NEW YORK – Before stepping foot in Madison Square Garden on Tuesday, Utah head coach Larry Krystkowiak had never made the final four of a tournament. Since he started as an assistant in Montana in 1998, he has always been on the outside looking in on teams playing on the last few days of the college basketball season.
So you can spare him the talk about the NIT being a consolation prize.
“It’s the time of my life, actually,” Krystkowiak said, despite his Utes losing 82-66 to Penn State in the NIT title game on Thursday. “People on the outside writing articles [about the NIT], have comments, opinions about what’s going on. They have no idea how cool this was for us.”
It was, even for the casual observer, a “cool” night at the Garden. The attendance broke 11,000, the largest since 2005, as Penn State supporters packed the stands. In previous years, there might be just three or four sections filled with fans. Thursday night, even some sections in the upper deck were full.
There was a constant stream of “We are Penn State” chants. There was a back-and-forth “Utah” and “Penn State” cheer between supporters of both sides. It sounded like a championship game. It felt like both teams genuinely wanted it.
In the end, Penn State outplayed Utah. Lamar Stevens couldn’t miss in the second half, as the Utes never responded to the Nittany Lions’ surge. After the final buzzer sounded, Penn State players did what only champions get to do: cut down the nets. And not just anywhere – at MSG, the mecca of basketball.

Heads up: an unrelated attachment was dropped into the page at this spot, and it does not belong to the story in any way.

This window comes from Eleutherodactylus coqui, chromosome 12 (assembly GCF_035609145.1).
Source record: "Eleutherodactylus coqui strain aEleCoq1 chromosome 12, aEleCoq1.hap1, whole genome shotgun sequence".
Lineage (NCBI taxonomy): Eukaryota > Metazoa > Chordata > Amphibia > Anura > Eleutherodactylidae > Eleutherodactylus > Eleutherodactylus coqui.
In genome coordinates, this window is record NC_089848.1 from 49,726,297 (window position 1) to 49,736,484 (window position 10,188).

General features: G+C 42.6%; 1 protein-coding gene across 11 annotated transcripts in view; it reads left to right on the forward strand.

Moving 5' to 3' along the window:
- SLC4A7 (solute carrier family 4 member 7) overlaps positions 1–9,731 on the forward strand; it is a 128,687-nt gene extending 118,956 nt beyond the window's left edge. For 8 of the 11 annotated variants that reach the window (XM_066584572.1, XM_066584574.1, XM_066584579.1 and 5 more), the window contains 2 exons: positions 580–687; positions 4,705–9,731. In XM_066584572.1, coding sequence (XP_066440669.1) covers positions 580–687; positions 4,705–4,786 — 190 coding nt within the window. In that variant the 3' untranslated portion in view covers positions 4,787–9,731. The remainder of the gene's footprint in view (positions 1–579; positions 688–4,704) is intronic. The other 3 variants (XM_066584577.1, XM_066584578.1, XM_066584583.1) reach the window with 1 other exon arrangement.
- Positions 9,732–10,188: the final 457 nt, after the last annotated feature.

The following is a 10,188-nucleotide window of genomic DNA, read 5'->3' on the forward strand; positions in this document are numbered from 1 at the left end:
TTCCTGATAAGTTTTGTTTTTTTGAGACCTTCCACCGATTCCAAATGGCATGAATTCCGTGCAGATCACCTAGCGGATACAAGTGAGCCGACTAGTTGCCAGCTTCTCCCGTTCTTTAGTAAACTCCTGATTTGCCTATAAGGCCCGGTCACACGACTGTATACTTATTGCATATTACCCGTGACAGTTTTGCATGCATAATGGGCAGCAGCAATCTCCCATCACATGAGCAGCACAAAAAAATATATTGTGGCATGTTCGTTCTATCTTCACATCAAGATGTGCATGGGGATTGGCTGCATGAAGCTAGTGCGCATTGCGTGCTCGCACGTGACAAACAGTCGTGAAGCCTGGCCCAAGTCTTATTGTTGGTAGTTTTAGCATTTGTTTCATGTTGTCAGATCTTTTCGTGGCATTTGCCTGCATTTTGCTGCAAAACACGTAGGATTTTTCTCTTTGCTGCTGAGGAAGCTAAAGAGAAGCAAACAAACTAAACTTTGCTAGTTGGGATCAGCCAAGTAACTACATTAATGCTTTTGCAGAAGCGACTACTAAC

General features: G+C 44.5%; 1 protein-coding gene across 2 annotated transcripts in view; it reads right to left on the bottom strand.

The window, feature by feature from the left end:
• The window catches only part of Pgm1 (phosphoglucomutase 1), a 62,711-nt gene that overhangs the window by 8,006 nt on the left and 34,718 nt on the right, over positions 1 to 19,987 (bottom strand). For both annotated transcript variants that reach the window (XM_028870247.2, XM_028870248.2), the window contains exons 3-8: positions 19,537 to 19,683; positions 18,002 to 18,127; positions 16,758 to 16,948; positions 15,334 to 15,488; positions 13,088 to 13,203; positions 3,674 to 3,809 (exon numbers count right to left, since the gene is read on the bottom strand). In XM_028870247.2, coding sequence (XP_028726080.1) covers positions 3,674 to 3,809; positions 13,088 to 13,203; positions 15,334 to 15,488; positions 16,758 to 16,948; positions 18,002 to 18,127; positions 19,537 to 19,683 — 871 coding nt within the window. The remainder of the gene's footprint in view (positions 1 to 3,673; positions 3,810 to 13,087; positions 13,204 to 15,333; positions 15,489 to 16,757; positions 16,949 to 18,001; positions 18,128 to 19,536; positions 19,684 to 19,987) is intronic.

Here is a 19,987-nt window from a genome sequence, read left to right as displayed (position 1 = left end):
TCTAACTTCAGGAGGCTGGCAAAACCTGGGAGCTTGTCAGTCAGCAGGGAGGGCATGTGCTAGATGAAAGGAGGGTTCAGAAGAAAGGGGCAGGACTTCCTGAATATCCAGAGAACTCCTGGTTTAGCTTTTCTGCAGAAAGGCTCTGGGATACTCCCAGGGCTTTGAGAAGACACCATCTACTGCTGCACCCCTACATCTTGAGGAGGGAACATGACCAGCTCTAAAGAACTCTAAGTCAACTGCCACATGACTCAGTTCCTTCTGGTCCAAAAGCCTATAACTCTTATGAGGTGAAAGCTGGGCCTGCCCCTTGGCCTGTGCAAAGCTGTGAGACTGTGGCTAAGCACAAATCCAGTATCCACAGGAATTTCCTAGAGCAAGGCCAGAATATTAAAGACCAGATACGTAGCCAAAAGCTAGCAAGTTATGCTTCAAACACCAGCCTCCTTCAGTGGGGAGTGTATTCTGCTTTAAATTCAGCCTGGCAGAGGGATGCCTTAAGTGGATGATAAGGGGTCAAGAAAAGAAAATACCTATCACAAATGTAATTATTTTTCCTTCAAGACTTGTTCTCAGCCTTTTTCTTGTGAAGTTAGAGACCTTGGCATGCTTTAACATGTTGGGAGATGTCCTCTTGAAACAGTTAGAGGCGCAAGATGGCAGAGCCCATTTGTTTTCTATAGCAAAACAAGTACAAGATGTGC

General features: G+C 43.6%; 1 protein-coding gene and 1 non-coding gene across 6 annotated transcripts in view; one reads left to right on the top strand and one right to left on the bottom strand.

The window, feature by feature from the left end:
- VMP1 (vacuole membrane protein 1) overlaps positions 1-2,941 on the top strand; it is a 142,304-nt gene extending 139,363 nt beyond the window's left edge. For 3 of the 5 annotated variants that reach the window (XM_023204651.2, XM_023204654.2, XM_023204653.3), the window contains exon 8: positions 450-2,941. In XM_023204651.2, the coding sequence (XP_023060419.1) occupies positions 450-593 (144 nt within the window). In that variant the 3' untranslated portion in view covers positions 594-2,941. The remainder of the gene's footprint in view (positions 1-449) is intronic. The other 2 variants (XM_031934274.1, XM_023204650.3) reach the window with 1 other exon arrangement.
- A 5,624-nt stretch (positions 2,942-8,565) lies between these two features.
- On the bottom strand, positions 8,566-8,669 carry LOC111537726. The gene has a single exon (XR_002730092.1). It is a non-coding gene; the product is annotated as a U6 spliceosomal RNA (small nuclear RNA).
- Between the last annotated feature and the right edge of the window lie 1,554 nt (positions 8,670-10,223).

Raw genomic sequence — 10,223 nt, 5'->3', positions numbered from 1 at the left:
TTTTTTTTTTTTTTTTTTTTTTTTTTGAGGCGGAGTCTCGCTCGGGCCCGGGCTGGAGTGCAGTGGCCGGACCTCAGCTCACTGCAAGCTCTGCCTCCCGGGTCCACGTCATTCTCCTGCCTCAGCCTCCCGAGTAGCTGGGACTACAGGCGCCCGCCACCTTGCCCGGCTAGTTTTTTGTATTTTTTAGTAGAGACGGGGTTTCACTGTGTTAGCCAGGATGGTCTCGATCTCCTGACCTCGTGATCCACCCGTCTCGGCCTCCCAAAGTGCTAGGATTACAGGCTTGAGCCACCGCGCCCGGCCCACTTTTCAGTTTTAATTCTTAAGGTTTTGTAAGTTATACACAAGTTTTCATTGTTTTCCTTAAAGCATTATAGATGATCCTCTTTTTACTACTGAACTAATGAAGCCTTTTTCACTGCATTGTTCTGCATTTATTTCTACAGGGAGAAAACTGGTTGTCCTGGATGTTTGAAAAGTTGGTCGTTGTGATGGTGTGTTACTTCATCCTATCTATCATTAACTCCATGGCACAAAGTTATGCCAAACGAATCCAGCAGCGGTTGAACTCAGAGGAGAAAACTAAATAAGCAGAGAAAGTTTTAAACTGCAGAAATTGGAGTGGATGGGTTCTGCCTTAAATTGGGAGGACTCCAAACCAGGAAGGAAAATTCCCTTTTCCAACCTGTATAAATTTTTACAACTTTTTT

“Now we have something that we can always go to … to say we won something,” said Penn State guard Shep Garner. “We’re champions.”
Think this tournament didn’t matter? Ask Penn State head coach Patrick Chambers, who choked up in his postgame remarks talking about how special this win was.
“The losses never leave us and the wins are just not gratifying enough,” he said. “But this one, this one’s going to be gratifying.”
Just two teams get to call themselves “champions” at the end of the college basketball season. It is true that both Penn State and Utah only participated in the NIT because they weren’t chosen to play in the NCAA Tournament, but that doesn’t diminish the seasons they put together.
“You want to win the game, but losing it doesn’t take away from anything,” said Utah guard Justin Bibbins, who played the final college game of his career on Thursday. “You get to come to New York with your boys.”
Krystkowiak said that he talked to a coach who had gone to the Final Four in the NCAA Tournament, but had also won the NIT.
“[He] said of all of his experiences, the NIT was the best experience,” Krystkowiak said.
Both Krystkowiak and Chambers said before the game that they would rather win the NIT than lose in the first round of the NCAA Tournament. There is more experience for young players who need it, more exposure on national television and, at the end of the day, the deeper you play, the better it is — no matter the tournament.
“It’s a springboard for us,” Chambers said. “To cut down some nets, that means winning. You’re winning, you’re finding success, and that helps everything out. That helps ticket sales. That helps recruiting.”
When Penn State practiced these past few weeks, Chambers told his players that they were still competing for a championship. In the huddle, he would say, “New York.” When he sensed that his players were getting a little sluggish, he reminded them: “New York.”
“That was coach,” Garner said. “Coach told us, ‘We’re here. We’ve got to get to New York. We’ve got to win a championship in New York.’ To see that we achieved the goal we set out to get, great.”